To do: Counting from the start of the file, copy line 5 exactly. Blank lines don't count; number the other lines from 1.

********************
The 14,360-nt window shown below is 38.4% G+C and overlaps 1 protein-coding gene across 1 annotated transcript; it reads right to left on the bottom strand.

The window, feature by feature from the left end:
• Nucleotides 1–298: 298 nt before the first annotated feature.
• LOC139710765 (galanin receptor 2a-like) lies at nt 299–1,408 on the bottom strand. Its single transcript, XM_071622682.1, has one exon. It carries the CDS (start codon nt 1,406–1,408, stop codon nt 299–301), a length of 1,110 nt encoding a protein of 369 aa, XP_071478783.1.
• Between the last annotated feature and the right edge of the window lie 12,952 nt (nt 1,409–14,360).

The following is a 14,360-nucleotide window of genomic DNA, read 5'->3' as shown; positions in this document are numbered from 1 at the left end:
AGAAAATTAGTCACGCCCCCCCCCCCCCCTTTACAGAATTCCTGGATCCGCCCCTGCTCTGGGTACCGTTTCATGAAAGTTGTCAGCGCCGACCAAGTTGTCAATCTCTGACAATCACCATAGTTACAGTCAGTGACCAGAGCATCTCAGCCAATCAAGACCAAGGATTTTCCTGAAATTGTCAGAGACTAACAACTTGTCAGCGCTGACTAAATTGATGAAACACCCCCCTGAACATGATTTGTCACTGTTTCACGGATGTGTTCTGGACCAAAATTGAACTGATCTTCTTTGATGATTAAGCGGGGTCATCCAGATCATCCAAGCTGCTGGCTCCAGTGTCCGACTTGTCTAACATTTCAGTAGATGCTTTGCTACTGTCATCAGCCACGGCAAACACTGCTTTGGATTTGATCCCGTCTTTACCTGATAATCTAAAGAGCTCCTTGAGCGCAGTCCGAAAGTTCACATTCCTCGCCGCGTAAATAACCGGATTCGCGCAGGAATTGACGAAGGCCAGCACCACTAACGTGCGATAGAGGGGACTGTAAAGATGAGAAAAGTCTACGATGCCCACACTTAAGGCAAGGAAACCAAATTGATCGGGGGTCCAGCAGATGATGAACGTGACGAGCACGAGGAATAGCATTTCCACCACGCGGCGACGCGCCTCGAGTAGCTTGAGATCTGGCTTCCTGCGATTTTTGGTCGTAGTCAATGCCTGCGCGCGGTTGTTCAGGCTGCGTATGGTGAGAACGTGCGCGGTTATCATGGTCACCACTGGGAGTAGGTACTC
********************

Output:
• Between the last annotated feature and the right edge of the window lie 12,952 nt (nt 1,409–14,360).